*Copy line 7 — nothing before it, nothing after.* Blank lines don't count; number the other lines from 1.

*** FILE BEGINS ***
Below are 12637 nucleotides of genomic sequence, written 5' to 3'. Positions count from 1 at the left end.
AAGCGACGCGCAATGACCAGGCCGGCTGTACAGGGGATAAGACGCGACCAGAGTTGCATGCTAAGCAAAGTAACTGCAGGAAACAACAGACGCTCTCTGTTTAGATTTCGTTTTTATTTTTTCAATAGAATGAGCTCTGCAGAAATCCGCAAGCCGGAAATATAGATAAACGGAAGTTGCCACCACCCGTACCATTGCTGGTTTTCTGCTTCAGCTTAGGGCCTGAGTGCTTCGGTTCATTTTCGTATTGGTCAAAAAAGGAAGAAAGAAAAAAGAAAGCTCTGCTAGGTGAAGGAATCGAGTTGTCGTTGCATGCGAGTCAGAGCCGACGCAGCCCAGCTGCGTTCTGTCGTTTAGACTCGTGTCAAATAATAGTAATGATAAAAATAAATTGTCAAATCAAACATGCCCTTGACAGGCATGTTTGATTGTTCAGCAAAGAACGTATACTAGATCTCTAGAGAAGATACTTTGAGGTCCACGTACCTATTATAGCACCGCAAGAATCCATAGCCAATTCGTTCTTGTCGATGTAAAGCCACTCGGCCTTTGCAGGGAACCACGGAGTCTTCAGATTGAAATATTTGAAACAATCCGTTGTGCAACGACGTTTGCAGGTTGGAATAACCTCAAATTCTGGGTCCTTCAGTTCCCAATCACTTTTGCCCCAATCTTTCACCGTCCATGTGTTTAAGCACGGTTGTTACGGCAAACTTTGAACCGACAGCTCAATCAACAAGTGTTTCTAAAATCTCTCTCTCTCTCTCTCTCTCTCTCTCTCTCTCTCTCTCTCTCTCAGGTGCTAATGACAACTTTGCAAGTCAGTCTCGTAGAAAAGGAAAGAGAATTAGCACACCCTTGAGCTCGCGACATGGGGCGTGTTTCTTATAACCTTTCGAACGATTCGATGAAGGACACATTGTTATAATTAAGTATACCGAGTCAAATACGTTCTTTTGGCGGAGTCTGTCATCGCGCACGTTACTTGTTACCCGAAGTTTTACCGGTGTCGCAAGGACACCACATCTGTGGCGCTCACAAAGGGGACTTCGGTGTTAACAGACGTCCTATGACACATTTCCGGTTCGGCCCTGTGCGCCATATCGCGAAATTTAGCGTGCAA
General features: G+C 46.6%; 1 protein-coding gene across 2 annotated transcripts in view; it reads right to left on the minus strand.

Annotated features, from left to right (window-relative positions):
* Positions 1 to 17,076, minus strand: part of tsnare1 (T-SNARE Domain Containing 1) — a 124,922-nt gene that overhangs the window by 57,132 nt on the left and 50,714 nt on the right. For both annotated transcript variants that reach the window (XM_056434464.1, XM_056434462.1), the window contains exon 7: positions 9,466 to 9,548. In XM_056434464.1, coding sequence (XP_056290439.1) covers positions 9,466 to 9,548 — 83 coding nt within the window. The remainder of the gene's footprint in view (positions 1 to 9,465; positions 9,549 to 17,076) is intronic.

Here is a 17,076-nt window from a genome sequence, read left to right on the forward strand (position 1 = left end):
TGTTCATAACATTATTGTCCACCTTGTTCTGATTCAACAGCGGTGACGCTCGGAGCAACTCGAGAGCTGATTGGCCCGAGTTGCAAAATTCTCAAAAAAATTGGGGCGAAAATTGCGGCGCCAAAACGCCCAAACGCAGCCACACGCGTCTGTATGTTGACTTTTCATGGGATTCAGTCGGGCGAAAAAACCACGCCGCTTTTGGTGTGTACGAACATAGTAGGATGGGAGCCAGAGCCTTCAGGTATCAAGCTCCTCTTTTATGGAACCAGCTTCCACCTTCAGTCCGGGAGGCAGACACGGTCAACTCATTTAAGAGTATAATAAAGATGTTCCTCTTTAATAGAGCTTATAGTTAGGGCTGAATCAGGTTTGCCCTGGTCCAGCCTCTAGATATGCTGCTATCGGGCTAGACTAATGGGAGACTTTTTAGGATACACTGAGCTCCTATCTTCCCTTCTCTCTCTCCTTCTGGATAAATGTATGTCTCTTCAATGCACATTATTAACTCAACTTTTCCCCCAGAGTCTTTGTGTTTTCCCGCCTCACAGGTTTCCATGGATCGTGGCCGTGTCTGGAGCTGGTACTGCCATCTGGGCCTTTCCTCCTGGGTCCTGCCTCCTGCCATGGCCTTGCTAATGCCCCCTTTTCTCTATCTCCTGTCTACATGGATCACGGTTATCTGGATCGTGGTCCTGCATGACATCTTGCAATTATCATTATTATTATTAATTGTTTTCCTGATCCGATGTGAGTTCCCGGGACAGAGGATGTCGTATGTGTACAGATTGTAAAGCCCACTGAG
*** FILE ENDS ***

TGTTCATAACATTATTGTCCACCTTGTTCTGATTCAACAGCGGTGACGCTCGGAGCAACTCGAGAGCTGATTGGCCCGAGTTGCAAAATTCTCAAAAAAATTGGGGCGAAAATTGCGGCGCCAAAACGCCCAAACGCAGCCACACGCGTCTGTATGTTGACTTTTCATGGGATTCAGTCGGGCGAAAAAACCACGCCGCTTTTGGTGTGTACGAACATAGTAGGATGGGAGCCAGAGCCTTCAGGTATCAAGCTCCTCTTTTATGGAACCAGCTTCCACCTTCAGTCCGGGAGGCAGACACGGTCAACTCATTTAAGAGTATAATAAAGATGTTCCTCTTTAATAGAGCTTATAGTTAGGGCTGAATCAGGTTTGCCCTGGTCCAGCCTCTAGATATGCTGCTATCGGGCTAGACTAATGGGAGACTTTTTAGGATACACTGAGCTCCTATCTTCCCTTCTCTCTCTCCTTCTGGATAAATGTATGTCTCTTCAATGCACATTATTAACTCAACTTTTCCCCCAGAGTCTTTGTGTTTTCCCGCCTCACAGGTTTCCATGGATCGTGGCCGTGTCTGGAGCTGGTACTGCCATCTGGGCCTTTCCTCCTGGGTCCTGCCTCCTGCCATGGCCTTGCTAATGCCCCCTTTTCTCTATCTCCTGTCTACATGGATCACGGTTATCTGGATCGTGGTCCTGCATGACATCTTGCAATTATCATTATTATTATTAATTGTTTTCCTGATCCGATGTGAGTTCCCGGGACAGAGGATGTCGTATGTGTACAGATTGTAAAGCCCACTGAG